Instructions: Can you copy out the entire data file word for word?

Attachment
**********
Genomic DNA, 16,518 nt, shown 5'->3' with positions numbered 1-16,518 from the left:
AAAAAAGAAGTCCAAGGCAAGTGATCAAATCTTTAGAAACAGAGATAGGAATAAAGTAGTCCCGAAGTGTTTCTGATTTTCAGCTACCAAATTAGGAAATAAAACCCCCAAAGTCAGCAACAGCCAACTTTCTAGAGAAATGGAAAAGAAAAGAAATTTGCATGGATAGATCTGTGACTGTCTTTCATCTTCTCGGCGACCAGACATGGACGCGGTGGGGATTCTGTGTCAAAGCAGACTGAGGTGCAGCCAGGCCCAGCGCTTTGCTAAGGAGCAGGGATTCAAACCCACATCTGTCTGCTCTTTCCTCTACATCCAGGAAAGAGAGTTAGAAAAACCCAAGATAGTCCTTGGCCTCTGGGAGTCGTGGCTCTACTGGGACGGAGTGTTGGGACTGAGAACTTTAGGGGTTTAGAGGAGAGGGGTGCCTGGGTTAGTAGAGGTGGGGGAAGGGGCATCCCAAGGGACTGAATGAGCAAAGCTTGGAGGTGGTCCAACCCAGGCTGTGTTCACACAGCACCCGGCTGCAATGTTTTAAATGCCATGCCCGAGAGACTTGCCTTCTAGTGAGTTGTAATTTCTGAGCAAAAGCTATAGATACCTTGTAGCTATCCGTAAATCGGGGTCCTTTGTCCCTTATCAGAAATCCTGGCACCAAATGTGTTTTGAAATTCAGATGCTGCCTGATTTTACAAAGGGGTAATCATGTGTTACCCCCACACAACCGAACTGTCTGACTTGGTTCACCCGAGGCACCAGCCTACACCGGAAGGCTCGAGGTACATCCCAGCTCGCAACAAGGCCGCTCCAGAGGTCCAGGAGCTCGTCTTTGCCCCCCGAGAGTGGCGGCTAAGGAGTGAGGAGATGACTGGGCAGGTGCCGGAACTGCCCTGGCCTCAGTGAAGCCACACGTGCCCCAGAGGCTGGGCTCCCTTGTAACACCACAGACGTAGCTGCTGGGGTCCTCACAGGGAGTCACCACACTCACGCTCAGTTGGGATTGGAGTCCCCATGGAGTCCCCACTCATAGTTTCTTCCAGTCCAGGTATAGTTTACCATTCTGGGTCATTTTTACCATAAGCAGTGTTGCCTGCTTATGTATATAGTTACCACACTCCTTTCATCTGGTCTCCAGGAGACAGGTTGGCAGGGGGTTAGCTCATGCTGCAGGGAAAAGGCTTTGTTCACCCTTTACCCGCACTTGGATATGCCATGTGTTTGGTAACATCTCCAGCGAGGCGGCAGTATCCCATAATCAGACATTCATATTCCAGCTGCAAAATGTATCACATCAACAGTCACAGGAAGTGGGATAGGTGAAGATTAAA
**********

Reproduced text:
Genomic DNA, 16,518 nt, shown 5'->3' with positions numbered 1-16,518 from the left:
AAAAAAGAAGTCCAAGGCAAGTGATCAAATCTTTAGAAACAGAGATAGGAATAAAGTAGTCCCGAAGTGTTTCTGATTTTCAGCTACCAAATTAGGAAATAAAACCCCCAAAGTCAGCAACAGCCAACTTTCTAGAGAAATGGAAAAGAAAAGAAATTTGCATGGATAGATCTGTGACTGTCTTTCATCTTCTCGGCGACCAGACATGGACGCGGTGGGGATTCTGTGTCAAAGCAGACTGAGGTGCAGCCAGGCCCAGCGCTTTGCTAAGGAGCAGGGATTCAAACCCACATCTGTCTGCTCTTTCCTCTACATCCAGGAAAGAGAGTTAGAAAAACCCAAGATAGTCCTTGGCCTCTGGGAGTCGTGGCTCTACTGGGACGGAGTGTTGGGACTGAGAACTTTAGGGGTTTAGAGGAGAGGGGTGCCTGGGTTAGTAGAGGTGGGGGAAGGGGCATCCCAAGGGACTGAATGAGCAAAGCTTGGAGGTGGTCCAACCCAGGCTGTGTTCACACAGCACCCGGCTGCAATGTTTTAAATGCCATGCCCGAGAGACTTGCCTTCTAGTGAGTTGTAATTTCTGAGCAAAAGCTATAGATACCTTGTAGCTATCCGTAAATCGGGGTCCTTTGTCCCTTATCAGAAATCCTGGCACCAAATGTGTTTTGAAATTCAGATGCTGCCTGATTTTACAAAGGGGTAATCATGTGTTACCCCCACACAACCGAACTGTCTGACTTGGTTCACCCGAGGCACCAGCCTACACCGGAAGGCTCGAGGTACATCCCAGCTCGCAACAAGGCCGCTCCAGAGGTCCAGGAGCTCGTCTTTGCCCCCCGAGAGTGGCGGCTAAGGAGTGAGGAGATGACTGGGCAGGTGCCGGAACTGCCCTGGCCTCAGTGAAGCCACACGTGCCCCAGAGGCTGGGCTCCCTTGTAACACCACAGACGTAGCTGCTGGGGTCCTCACAGGGAGTCACCACACTCACGCTCAGTTGGGATTGGAGTCCCCATGGAGTCCCCACTCATAGTTTCTTCCAGTCCAGGTATAGTTTACCATTCTGGGTCATTTTTACCATAAGCAGTGTTGCCTGCTTATGTATATAGTTACCACACTCCTTTCATCTGGTCTCCAGGAGACAGGTTGGCAGGGGGTTAGCTCATGCTGCAGGGAAAAGGCTTTGTTCACCCTTTACCCGCACTTGGATATGCCATGTGTTTGGTAACATCTCCAGCGAGGCGGCAGTATCCCATAATCAGACATTCATATTCCAGCTGCAAAATGTATCACATCAACAGTCACAGGAAGTGGGATAGGTGAAGATTAAA